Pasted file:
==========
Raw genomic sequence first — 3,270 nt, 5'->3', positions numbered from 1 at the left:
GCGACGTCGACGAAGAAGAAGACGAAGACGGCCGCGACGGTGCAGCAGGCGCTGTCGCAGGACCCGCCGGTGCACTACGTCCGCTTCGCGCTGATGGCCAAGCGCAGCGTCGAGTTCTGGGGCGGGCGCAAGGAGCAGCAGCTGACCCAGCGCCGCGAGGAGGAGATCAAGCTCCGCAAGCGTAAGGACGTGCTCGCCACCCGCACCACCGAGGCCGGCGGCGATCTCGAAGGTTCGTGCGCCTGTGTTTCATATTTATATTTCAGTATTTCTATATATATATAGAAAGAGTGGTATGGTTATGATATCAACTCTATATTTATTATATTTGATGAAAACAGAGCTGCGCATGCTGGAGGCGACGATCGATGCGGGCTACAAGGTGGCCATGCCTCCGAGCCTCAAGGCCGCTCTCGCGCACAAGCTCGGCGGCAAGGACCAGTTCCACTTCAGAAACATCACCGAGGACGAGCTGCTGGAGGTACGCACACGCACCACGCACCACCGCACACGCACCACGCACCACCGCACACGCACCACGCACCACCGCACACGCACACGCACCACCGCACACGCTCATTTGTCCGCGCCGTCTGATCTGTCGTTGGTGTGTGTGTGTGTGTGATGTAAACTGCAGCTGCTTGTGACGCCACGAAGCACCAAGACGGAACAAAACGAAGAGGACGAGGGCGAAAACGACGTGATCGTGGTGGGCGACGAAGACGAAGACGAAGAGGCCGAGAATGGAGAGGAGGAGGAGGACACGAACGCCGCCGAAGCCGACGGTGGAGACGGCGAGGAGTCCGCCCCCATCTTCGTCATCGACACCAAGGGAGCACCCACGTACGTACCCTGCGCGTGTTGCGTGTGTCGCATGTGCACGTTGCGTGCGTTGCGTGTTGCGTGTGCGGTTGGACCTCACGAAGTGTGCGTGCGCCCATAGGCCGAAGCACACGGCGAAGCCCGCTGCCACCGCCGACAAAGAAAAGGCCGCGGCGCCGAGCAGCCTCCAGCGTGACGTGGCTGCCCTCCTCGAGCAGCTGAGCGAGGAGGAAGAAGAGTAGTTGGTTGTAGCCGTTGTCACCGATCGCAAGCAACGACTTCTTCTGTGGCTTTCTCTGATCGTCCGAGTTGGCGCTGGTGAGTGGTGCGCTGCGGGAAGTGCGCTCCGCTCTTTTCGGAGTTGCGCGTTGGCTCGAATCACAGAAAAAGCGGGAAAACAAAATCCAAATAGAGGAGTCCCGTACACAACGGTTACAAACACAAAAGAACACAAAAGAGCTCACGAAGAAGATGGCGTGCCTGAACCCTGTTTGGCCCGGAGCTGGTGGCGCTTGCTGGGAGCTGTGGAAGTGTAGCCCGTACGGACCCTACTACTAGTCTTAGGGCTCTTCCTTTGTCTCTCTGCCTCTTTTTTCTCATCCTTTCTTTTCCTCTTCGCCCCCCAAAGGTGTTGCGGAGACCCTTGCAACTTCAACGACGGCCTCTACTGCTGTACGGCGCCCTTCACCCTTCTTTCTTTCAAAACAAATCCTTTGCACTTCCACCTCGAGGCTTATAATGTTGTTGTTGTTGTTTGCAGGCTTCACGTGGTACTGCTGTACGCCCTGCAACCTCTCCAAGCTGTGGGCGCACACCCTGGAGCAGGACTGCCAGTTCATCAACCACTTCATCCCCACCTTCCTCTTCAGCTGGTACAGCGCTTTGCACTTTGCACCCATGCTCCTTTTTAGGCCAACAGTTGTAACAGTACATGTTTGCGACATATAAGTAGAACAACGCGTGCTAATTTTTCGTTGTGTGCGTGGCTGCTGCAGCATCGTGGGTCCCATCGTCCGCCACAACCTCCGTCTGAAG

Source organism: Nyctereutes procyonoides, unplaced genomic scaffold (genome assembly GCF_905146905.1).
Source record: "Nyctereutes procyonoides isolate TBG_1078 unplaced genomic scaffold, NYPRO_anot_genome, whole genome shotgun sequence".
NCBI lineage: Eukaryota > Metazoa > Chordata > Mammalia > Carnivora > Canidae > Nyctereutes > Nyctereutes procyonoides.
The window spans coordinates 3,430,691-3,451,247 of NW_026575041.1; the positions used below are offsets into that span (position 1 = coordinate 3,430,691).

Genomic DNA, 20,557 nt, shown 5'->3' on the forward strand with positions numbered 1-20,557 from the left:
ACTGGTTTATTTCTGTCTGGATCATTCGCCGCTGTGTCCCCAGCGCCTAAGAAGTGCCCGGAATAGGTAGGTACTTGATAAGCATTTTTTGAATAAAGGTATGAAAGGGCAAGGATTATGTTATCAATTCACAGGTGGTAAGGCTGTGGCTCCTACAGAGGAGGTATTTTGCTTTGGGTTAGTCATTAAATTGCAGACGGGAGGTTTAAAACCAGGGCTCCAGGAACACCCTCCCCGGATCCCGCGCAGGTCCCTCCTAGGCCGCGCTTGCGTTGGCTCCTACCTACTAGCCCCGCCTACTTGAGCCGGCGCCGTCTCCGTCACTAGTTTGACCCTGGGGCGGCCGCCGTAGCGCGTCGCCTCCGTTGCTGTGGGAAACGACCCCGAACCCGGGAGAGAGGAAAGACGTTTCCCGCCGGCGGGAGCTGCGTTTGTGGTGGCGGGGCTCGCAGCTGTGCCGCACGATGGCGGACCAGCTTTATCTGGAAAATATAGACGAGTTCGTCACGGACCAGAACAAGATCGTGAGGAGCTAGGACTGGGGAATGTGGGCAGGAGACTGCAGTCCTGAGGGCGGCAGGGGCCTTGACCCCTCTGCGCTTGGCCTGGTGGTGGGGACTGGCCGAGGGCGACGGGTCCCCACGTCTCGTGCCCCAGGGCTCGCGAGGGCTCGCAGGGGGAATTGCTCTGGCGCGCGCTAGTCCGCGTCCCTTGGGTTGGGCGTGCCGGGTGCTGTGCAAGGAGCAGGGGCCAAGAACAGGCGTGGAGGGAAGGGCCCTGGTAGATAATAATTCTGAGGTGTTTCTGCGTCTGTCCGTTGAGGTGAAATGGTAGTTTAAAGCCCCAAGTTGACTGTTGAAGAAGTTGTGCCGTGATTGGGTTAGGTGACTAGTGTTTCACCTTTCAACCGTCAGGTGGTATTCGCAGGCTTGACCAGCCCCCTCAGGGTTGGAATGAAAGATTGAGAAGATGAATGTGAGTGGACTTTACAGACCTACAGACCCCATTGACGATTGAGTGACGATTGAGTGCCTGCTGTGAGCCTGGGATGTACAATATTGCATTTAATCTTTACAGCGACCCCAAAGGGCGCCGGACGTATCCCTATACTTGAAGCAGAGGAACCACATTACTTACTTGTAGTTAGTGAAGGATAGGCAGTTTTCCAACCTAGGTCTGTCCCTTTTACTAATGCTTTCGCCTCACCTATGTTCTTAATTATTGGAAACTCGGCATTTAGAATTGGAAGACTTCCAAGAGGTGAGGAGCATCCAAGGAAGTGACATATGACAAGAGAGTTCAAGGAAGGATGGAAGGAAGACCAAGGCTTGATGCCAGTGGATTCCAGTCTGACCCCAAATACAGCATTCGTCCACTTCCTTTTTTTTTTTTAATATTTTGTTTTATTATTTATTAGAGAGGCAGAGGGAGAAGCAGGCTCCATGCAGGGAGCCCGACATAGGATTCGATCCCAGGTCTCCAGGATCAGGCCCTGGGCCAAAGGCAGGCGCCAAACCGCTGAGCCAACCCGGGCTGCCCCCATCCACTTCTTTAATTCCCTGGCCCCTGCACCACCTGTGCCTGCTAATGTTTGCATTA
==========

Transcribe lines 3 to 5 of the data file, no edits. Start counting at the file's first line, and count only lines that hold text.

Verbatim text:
Source organism: Nyctereutes procyonoides, unplaced genomic scaffold (genome assembly GCF_905146905.1).
Source record: "Nyctereutes procyonoides isolate TBG_1078 unplaced genomic scaffold, NYPRO_anot_genome, whole genome shotgun sequence".
NCBI lineage: Eukaryota > Metazoa > Chordata > Mammalia > Carnivora > Canidae > Nyctereutes > Nyctereutes procyonoides.